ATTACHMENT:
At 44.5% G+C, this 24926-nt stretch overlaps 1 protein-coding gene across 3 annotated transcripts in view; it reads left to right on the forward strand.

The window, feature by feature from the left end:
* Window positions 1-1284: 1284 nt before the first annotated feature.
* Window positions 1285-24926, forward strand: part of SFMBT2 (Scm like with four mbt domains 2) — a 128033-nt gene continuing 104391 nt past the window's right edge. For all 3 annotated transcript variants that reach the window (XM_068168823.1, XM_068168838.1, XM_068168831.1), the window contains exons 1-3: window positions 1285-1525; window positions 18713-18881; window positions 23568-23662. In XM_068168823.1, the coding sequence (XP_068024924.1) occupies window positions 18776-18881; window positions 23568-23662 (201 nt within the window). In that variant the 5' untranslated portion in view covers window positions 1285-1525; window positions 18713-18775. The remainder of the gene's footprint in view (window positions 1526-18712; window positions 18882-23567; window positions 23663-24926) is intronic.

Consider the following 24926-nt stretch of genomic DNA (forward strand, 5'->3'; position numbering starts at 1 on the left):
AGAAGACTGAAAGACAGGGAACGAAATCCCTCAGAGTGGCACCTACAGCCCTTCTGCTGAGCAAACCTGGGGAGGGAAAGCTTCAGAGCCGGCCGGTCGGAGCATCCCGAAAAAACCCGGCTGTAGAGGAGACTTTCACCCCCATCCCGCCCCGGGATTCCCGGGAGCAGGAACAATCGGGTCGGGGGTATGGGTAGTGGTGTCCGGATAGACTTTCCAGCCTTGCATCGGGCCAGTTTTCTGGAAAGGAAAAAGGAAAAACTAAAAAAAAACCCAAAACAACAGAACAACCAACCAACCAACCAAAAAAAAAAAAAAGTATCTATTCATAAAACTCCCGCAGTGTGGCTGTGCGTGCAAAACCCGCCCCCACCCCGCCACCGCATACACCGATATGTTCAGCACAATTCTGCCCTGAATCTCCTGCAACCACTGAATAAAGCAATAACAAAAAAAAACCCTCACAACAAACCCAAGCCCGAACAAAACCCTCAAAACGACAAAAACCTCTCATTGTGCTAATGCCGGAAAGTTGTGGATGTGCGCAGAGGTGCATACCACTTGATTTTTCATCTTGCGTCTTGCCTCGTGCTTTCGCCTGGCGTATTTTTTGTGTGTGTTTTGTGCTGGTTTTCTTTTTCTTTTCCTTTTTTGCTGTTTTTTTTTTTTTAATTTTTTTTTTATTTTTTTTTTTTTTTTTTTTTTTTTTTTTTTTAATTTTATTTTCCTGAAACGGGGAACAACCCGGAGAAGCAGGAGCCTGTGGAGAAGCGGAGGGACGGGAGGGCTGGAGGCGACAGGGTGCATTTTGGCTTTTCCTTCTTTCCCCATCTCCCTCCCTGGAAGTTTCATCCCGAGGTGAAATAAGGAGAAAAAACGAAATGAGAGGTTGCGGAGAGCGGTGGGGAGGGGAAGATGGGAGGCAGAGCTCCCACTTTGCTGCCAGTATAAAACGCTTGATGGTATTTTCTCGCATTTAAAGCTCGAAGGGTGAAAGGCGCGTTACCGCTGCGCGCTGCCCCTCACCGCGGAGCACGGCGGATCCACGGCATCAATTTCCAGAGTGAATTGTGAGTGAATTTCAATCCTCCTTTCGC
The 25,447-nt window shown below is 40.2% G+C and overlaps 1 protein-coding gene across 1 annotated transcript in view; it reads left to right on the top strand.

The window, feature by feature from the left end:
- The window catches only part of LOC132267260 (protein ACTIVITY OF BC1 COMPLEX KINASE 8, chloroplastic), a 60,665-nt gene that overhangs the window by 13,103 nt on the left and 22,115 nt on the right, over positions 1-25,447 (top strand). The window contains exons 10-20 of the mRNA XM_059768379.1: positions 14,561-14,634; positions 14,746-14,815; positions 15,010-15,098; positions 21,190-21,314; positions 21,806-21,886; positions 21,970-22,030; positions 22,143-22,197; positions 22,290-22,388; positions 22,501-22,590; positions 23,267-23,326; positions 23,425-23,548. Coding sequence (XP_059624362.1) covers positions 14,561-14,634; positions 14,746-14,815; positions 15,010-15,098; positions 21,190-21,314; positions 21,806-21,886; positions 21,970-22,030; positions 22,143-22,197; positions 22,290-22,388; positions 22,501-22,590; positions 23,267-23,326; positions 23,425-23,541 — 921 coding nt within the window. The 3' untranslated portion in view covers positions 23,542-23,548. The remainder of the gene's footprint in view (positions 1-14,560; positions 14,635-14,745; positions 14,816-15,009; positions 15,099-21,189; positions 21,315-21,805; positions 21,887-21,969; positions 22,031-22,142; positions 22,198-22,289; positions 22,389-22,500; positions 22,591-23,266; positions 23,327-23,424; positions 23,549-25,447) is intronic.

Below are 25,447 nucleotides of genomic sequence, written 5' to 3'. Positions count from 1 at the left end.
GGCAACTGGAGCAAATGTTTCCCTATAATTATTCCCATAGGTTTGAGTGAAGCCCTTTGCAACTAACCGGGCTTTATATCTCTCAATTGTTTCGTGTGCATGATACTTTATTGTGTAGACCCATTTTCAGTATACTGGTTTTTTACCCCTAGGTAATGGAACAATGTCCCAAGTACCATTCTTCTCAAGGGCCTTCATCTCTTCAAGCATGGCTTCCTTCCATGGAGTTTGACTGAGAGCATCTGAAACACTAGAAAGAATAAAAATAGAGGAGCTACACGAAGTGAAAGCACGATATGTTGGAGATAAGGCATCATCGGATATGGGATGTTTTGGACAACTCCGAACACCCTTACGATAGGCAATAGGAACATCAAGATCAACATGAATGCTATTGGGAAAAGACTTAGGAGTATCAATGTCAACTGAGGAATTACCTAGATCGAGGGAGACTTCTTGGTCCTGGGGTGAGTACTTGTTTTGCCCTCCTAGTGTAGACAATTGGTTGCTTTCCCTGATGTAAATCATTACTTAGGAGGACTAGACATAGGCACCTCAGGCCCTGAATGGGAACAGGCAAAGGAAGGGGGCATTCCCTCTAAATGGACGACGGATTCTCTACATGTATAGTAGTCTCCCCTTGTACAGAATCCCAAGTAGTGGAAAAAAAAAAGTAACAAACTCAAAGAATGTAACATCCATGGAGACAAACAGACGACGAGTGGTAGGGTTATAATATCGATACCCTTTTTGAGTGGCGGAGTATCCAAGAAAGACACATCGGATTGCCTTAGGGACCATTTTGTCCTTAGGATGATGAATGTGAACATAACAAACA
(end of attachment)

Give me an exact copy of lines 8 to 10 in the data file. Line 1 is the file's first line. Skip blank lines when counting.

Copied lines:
The window, feature by feature from the left end:
- The window catches only part of LOC132267260 (protein ACTIVITY OF BC1 COMPLEX KINASE 8, chloroplastic), a 60,665-nt gene that overhangs the window by 13,103 nt on the left and 22,115 nt on the right, over positions 1-25,447 (top strand). The window contains exons 10-20 of the mRNA XM_059768379.1: positions 14,561-14,634; positions 14,746-14,815; positions 15,010-15,098; positions 21,190-21,314; positions 21,806-21,886; positions 21,970-22,030; positions 22,143-22,197; positions 22,290-22,388; positions 22,501-22,590; positions 23,267-23,326; positions 23,425-23,548. Coding sequence (XP_059624362.1) covers positions 14,561-14,634; positions 14,746-14,815; positions 15,010-15,098; positions 21,190-21,314; positions 21,806-21,886; positions 21,970-22,030; positions 22,143-22,197; positions 22,290-22,388; positions 22,501-22,590; positions 23,267-23,326; positions 23,425-23,541 — 921 coding nt within the window. The 3' untranslated portion in view covers positions 23,542-23,548. The remainder of the gene's footprint in view (positions 1-14,560; positions 14,635-14,745; positions 14,816-15,009; positions 15,099-21,189; positions 21,315-21,805; positions 21,887-21,969; positions 22,031-22,142; positions 22,198-22,289; positions 22,389-22,500; positions 22,591-23,266; positions 23,327-23,424; positions 23,549-25,447) is intronic.

Below are 25,447 nucleotides of genomic sequence, written 5' to 3'. Positions count from 1 at the left end.